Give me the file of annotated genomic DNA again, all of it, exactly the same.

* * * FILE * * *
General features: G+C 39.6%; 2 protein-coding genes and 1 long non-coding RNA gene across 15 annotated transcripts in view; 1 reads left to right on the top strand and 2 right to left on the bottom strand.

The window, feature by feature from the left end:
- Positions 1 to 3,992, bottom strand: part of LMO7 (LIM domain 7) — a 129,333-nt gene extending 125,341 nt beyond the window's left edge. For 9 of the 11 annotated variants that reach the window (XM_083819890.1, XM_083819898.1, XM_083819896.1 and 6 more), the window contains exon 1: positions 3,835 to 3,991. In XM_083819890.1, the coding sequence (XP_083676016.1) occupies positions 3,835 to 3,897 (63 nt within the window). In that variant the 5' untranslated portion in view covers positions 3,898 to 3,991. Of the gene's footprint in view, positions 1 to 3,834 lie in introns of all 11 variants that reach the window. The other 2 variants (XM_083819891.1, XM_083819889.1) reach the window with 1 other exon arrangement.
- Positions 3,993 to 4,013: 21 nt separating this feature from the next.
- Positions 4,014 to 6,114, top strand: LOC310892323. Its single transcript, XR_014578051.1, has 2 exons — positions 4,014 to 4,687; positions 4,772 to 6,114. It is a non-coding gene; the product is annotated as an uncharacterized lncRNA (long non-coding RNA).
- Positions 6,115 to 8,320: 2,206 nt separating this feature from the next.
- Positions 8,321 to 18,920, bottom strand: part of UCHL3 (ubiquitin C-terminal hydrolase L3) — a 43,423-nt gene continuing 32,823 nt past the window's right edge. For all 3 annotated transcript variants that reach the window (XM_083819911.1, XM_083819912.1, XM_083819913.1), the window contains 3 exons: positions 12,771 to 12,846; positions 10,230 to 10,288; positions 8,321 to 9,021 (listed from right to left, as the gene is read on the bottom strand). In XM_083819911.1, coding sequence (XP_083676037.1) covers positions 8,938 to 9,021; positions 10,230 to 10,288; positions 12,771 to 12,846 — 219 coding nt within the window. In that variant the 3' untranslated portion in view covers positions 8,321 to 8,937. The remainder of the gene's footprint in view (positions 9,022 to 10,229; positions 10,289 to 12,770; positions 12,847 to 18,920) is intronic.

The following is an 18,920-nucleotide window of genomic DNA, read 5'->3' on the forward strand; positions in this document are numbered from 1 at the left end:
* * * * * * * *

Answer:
General features: G+C 39.6%; 2 protein-coding genes and 1 long non-coding RNA gene across 15 annotated transcripts in view; 1 reads left to right on the top strand and 2 right to left on the bottom strand.

The window, feature by feature from the left end:
- Positions 1 to 3,992, bottom strand: part of LMO7 (LIM domain 7) — a 129,333-nt gene extending 125,341 nt beyond the window's left edge. For 9 of the 11 annotated variants that reach the window (XM_083819890.1, XM_083819898.1, XM_083819896.1 and 6 more), the window contains exon 1: positions 3,835 to 3,991. In XM_083819890.1, the coding sequence (XP_083676016.1) occupies positions 3,835 to 3,897 (63 nt within the window). In that variant the 5' untranslated portion in view covers positions 3,898 to 3,991. Of the gene's footprint in view, positions 1 to 3,834 lie in introns of all 11 variants that reach the window. The other 2 variants (XM_083819891.1, XM_083819889.1) reach the window with 1 other exon arrangement.
- Positions 3,993 to 4,013: 21 nt separating this feature from the next.
- Positions 4,014 to 6,114, top strand: LOC310892323. Its single transcript, XR_014578051.1, has 2 exons — positions 4,014 to 4,687; positions 4,772 to 6,114. It is a non-coding gene; the product is annotated as an uncharacterized lncRNA (long non-coding RNA).
- Positions 6,115 to 8,320: 2,206 nt separating this feature from the next.
- Positions 8,321 to 18,920, bottom strand: part of UCHL3 (ubiquitin C-terminal hydrolase L3) — a 43,423-nt gene continuing 32,823 nt past the window's right edge. For all 3 annotated transcript variants that reach the window (XM_083819911.1, XM_083819912.1, XM_083819913.1), the window contains 3 exons: positions 12,771 to 12,846; positions 10,230 to 10,288; positions 8,321 to 9,021 (listed from right to left, as the gene is read on the bottom strand). In XM_083819911.1, coding sequence (XP_083676037.1) covers positions 8,938 to 9,021; positions 10,230 to 10,288; positions 12,771 to 12,846 — 219 coding nt within the window. In that variant the 3' untranslated portion in view covers positions 8,321 to 8,937. The remainder of the gene's footprint in view (positions 9,022 to 10,229; positions 10,289 to 12,770; positions 12,847 to 18,920) is intronic.

The following is an 18,920-nucleotide window of genomic DNA, read 5'->3' on the forward strand; positions in this document are numbered from 1 at the left end: